The former is about the same effort as torrenting and about as obviously dishonest. The latter is mostly possible using Netflix as intended as long as I don't mind sharing my password with them.
We were sold DRM as "the evil legacy studios are evil and make us use DRM". Well, now that Netflix produces their own content and it's still DRM'd... I guess that isn't really the reasoning.
In the rare case of content that is actually made by Netflix, it’s easier to just put DRM on it, because otherwise every system dedicated to encoding and playback would have to have a code branch that was special for non-DRM content. It would be a maintenance nightmare. It’s a lot easier to push all content through the same pipelines.
DRM benefits Netflix just as much, if not even more than it does traditional media companies.
DRM does not benefit Netflix. It’s complicated and takes a lot of resources to run. They’d much rather not have to deal with it at all. Having DRM does not gain them any customers — in fact it loses them some. But it’s the only way they can get content.
(The closest I can get to an explanation is that the "exclusivity" deal might be limited to online streaming platforms only, and whoever is selling the content still worries about everything else. But streaming is a significant and growing portion of all media consumption (and could be even more so, were it not for that pesky DRM), so I'm extremely skeptical that this would be a real issue.)
This is where your narrative is strategically short-sighted. It would be a very significant leverage point for their own proprietary content over the traditional media companies' - the kind of thing that 'disruption' is built on!
You can't tell me with a straight face that somehow they don't have this power.
DRM absolutely benefits them because it ensures that only parties they permit are allowed to access content, for the same reason it benefits other media companies.
The fact that every pi8ece of Netflix content is on the pirate sites within hours of release would prove otherwise. Netflix is well aware of the uselessness of DRM.
And you're right, they probably did negotiate DRM free licenses. But you missed the other part of my post -- the cost for implementing a separate DRM free pipeline was very high, and there would be little ROI to the business. Not having DRM on just the Netflix content would get very few new customers, if any. How many people would say "man I would totally sign up for Netflix if only their own content was DRM free, even though I'd need a DRM enabled player to play everything else, and oh yeah this only applies to web streaming anyway."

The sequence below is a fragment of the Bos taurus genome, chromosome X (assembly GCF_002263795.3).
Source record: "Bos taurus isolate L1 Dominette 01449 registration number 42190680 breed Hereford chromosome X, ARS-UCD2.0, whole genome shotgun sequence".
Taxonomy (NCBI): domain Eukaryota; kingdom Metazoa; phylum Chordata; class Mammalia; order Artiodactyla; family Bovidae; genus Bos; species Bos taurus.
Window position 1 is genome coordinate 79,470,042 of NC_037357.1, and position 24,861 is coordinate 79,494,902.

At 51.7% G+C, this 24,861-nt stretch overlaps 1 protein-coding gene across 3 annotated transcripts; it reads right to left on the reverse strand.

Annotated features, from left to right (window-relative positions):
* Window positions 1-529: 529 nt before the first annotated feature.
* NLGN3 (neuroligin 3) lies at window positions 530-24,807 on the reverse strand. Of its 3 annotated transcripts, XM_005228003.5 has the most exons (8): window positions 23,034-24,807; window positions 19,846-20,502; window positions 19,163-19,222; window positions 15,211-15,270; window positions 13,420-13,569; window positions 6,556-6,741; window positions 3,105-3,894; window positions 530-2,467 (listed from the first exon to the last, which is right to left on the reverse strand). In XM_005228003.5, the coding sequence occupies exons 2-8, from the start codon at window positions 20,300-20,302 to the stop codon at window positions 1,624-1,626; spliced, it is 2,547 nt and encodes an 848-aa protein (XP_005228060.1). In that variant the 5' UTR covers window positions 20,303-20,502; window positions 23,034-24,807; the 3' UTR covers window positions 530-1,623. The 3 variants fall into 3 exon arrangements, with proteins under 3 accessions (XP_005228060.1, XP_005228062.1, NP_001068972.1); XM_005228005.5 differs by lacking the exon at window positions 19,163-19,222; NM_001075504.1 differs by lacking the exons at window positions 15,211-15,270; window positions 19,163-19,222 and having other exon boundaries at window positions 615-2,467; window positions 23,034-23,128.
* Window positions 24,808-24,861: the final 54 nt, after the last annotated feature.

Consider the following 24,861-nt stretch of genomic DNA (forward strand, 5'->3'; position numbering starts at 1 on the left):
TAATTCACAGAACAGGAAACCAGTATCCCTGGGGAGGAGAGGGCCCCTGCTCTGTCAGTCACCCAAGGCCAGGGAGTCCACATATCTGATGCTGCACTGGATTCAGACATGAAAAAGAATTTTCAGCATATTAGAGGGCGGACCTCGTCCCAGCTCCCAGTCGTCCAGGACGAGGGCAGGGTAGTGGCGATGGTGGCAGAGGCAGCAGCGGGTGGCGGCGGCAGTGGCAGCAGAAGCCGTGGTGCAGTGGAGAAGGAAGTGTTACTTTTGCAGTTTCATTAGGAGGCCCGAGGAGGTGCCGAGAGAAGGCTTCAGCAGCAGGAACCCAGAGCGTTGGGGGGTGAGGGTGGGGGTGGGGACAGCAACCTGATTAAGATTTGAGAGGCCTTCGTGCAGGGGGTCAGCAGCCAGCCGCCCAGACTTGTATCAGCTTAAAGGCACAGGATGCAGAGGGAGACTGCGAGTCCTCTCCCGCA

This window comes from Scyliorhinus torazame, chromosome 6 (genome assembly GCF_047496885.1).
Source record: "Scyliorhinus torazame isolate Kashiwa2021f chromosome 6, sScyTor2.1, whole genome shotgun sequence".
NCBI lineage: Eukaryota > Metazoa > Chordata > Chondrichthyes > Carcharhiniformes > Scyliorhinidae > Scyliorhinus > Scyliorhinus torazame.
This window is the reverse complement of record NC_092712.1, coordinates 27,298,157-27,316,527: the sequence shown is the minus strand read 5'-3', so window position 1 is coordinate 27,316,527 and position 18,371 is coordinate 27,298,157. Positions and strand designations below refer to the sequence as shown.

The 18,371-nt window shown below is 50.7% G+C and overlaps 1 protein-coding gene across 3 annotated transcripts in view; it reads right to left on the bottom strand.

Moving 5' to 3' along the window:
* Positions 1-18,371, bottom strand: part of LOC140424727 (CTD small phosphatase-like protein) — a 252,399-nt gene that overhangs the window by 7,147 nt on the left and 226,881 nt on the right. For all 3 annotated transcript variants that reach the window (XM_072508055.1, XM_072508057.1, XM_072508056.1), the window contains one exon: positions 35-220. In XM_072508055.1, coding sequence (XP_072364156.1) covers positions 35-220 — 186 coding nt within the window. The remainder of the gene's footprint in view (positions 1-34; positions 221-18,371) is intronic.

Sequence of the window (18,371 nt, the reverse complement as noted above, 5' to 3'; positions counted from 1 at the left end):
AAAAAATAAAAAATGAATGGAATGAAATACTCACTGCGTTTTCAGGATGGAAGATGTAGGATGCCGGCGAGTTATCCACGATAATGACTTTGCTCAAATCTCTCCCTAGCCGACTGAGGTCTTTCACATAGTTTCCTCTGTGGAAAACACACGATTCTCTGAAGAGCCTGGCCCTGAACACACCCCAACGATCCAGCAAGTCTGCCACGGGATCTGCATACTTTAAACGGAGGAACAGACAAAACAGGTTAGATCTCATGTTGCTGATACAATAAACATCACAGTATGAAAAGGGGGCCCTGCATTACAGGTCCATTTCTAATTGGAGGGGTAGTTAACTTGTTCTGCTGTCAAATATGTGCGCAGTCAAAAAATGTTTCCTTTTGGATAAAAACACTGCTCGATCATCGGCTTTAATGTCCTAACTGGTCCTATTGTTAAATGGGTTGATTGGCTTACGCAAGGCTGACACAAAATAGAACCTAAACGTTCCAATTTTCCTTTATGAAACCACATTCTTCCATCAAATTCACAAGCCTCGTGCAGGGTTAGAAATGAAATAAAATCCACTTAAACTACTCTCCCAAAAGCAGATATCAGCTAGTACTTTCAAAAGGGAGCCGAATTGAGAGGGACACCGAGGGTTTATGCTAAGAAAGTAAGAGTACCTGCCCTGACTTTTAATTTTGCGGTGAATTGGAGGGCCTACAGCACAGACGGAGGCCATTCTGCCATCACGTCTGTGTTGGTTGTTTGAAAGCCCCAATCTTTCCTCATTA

Whether or not they have a 4k display... that is probably the blocker. I have a 4k display but it's not my primary display (instead opting for a 165Hz 1440p panel) and I never bothered to buy a 4k TV, given how dirt-cheap high-end 1080p TVs are. Would much rather have the black blacks of a $500 1080p OLED TV than a $3000 washed-out 4k LCD.
Rather, focus on concrete steps you yourself can take:
1. Make sure the hostile black box is not available / disabled in your browser. So when you end up at a page that wants to use DRM and it doesn't work, you simply attribute the problem to the website being broken (which it is), and move on. If you do need to keep using the DRM crutch for now, then only use it on a separate dedicated browser or device.
2. Base your media setup around a DRM-free pipeline (eg Kodi). Make torrenting content your default. If you want to pay indie creators for DRM free downloads, feel free. But don't fund any studios that generally push DRM.
3. Share downloaded content with friends (eg USB drives), encouraging them to not fund Netflix et al developing and promulgating more DRM. This is especially relevant for "exclusive" releases that are meant to push people into signing up for yet another subscription.
More specifically, those associated with the MPAA and the RIAA.
Google/Microsoft/Apple/Adobe want to support
media content, but to do so requires towing
the line with the media companies
If it weren't for Google Play Movies and iTunes Movies they could have just told the MPAA companies to take a hike.
Does Netflix DRM even "work"? I've never personally seriously looked around for how to break it, but I note there are still plenty of people who seem to manage to review Netflix-based shows on YouTube with video clips of sufficient quality , and at least some of the reviewers in question I am fairly confident aren't getting any sort of privileged backdoor access or anything.
Is it "anyone can crack with a smidge of effort" or "it's really hard but it spreads once cracked"? I'm not asking for a lot of details of the crack per se, just general details of how successful it can be said to be in practice.
 I'm not claiming they aren't necessarily re-re-encoded by the time they get to me, but if they are, I can't tell for sure, so I'm going with "sufficient quality" as a description.
Actually they should be byte-for-byte copies, but generally aren't, since Netflix makes you jump through half a dozen hoops to get the highest quality streams, so pirated copies are actually much better quality than what you can get on Netflix.